“There is no place for me in Bangladesh,” says a young woman blogger who fled the south Asian country in 2017 following a gang rape.
It’s no longer news that non-believers and members of minority communities face random persecution by Islamists in Bangladesh.
Five years ago, the Awami League government, which claims to be secular, introduced draconian penalties for blasphemy by electronic publishers by amending section 57 of the Information & Communication Technology Act.
This amendment aimed to curb free speech and targeted bloggers and writers who were trying to promote secular values in a civilised and peaceful way. Atheists were brutally attacked and several were killed in subsequent bloodbaths in 2015 and 2016.
Sexual violence has also been used against atheist bloggers, including 22-year-old feminist Nirala*. She was gang raped in 2016, and fled Bangladesh in 2017.
Though rape of young women is widespread in Bangladesh, it is shocking that such violence has been used to control and punish an atheist woman blogger under a secular government led by a female prime minister, Sheikh Hasina.
Nirala contacted me for support, believing that my feminist ethics would ensure a sympathetic response. She used to follow me on Twitter and we had feminist and atheist networks in common.
She hadn’t talked about her assault for more than a year. An undergraduate botany student at the time, she says she was kidnapped in broad daylight from a rickshaw on a busy road, in front of her younger sister, in her hometown in northern Bangladesh.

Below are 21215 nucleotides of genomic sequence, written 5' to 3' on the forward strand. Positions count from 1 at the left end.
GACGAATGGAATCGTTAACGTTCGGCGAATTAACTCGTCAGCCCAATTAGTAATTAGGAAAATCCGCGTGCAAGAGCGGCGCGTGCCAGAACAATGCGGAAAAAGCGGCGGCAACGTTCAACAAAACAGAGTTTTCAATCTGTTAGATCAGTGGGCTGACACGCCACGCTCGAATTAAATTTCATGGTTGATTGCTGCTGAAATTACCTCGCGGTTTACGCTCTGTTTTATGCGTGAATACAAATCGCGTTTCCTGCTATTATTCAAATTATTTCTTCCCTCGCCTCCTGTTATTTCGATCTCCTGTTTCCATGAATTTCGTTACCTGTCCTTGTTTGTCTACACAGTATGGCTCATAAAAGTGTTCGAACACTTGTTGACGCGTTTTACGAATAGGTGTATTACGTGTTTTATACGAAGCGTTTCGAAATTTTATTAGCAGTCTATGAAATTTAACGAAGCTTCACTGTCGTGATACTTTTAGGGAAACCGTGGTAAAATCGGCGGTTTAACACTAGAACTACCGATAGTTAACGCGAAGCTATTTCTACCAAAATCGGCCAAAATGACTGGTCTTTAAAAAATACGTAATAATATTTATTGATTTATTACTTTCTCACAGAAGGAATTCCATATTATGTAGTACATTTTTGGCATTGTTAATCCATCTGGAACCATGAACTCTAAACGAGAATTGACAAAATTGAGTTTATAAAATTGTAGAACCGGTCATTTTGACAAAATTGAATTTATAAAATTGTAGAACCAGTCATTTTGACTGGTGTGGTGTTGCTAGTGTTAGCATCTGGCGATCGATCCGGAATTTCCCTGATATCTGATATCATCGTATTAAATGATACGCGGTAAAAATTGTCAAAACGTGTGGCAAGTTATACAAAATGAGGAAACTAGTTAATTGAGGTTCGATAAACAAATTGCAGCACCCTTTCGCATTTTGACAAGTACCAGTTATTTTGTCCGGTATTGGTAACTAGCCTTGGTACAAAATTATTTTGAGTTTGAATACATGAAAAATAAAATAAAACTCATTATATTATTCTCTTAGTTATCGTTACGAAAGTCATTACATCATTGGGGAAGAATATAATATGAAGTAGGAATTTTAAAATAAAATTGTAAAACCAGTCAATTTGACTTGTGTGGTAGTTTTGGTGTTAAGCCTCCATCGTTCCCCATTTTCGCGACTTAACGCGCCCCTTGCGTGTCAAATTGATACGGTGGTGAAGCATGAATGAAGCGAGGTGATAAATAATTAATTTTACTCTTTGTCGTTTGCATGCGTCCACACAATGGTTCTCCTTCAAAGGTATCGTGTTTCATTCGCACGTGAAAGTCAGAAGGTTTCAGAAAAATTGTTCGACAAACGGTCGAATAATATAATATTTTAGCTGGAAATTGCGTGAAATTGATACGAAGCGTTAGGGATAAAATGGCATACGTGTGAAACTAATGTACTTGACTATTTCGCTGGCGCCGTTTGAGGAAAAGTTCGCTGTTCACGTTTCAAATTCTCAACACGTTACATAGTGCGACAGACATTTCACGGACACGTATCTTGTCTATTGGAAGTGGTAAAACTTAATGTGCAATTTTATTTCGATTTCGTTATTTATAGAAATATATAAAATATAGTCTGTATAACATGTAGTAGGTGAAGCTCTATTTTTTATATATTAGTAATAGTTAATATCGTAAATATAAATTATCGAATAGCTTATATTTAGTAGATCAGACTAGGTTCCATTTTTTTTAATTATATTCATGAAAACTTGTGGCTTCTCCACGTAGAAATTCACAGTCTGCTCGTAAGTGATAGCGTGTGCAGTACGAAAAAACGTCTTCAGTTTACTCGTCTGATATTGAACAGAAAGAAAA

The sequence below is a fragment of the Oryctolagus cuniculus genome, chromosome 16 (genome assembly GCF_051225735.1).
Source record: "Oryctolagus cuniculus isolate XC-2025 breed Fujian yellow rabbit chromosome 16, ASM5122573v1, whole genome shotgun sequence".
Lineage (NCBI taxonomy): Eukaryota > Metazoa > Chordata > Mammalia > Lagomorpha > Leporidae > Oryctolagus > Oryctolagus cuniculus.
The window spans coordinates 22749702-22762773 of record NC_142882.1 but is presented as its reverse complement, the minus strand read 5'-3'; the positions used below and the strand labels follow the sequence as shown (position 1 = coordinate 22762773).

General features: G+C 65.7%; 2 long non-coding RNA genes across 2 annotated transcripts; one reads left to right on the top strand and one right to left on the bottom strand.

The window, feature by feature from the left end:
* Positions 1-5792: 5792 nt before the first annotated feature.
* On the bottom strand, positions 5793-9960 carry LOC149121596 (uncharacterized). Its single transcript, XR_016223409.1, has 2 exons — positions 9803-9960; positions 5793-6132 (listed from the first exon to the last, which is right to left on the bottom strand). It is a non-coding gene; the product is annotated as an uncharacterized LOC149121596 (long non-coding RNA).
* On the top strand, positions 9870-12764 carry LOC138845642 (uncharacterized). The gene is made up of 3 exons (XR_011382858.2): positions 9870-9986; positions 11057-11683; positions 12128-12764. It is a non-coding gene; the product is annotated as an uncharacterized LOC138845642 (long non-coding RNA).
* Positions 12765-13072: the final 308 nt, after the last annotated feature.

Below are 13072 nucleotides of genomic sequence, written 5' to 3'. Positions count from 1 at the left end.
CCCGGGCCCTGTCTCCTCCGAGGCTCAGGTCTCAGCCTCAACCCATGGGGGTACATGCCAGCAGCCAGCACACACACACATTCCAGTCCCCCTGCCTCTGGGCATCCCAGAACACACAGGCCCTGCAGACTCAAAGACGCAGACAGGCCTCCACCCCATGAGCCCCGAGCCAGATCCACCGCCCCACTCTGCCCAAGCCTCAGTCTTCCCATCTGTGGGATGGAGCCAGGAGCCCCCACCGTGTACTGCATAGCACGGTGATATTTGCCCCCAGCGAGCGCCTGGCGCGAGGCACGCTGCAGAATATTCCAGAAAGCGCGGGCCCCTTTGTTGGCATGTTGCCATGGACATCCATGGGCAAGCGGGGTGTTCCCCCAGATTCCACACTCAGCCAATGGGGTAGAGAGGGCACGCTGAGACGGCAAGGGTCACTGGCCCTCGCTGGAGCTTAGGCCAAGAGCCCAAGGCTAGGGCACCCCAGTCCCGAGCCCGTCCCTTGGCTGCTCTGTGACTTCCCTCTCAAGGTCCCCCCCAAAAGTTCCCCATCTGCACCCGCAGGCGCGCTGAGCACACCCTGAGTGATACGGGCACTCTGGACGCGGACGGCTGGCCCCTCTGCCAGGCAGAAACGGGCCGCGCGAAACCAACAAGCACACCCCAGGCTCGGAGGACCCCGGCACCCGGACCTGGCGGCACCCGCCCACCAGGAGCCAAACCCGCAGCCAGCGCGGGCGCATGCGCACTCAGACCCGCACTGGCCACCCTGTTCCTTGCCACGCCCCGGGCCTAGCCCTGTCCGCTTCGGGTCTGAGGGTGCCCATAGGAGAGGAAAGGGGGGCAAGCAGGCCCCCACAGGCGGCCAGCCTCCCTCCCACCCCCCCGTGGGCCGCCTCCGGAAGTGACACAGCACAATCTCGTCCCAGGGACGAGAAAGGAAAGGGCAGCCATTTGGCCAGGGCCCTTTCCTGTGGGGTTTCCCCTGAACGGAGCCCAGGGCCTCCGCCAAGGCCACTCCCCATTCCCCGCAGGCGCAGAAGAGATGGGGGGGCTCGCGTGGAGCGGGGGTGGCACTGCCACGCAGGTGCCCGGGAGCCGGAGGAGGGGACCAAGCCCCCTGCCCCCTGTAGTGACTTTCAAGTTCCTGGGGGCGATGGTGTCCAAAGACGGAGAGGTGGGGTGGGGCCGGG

“The motorbike was going so fast that I couldn’t recognise the direction in which they were taking me,” Nirala said, in a written testimony she sent to me and colleagues, which we translated and shared with secular and human rights groups to help raise funds and support for her treatment abroad.
“Despite all my cries and pleas, they forcefully undressed me and took nude photographs to circulate later,” she said. “I was then drugged, and raped for three days. It is so traumatic that I find it hard to describe or even to talk about it. It’s killing me.”
Nirala is Hindu by birth but she identifies as atheist. She said the rapists told her that “it is all right for Muslims to rape a Hindu girl”. They threatened that, if she reported the incident to the police, her younger sister and mother would face the same violence.
“I was told that I will be killed and thrown into the river,” said Nirala. After the assault, her attackers left her outside her parents’ house. “They warned my parents not to report it. They told them that I had been taken to be interrogated about my writing.”
“I was told that I will be killed and thrown into the river.”
The attack caused severe internal damage to Nirala’s body. She was diagnosed with multiple injuries and is receiving treatment abroad, with costs covered by humanist and feminist organisations as her family could not afford it.
The young feminist’s “mistake” was that she dared to write against fundamentalism and stood for freedom of expression.
Nirala rejected both Islamism and Hindutva. She co-administered a secular community blog site which she said was shut down by the Bangladeshi government in 2013 following an irrational demand by Islamist groups for the state to execute all atheist bloggers.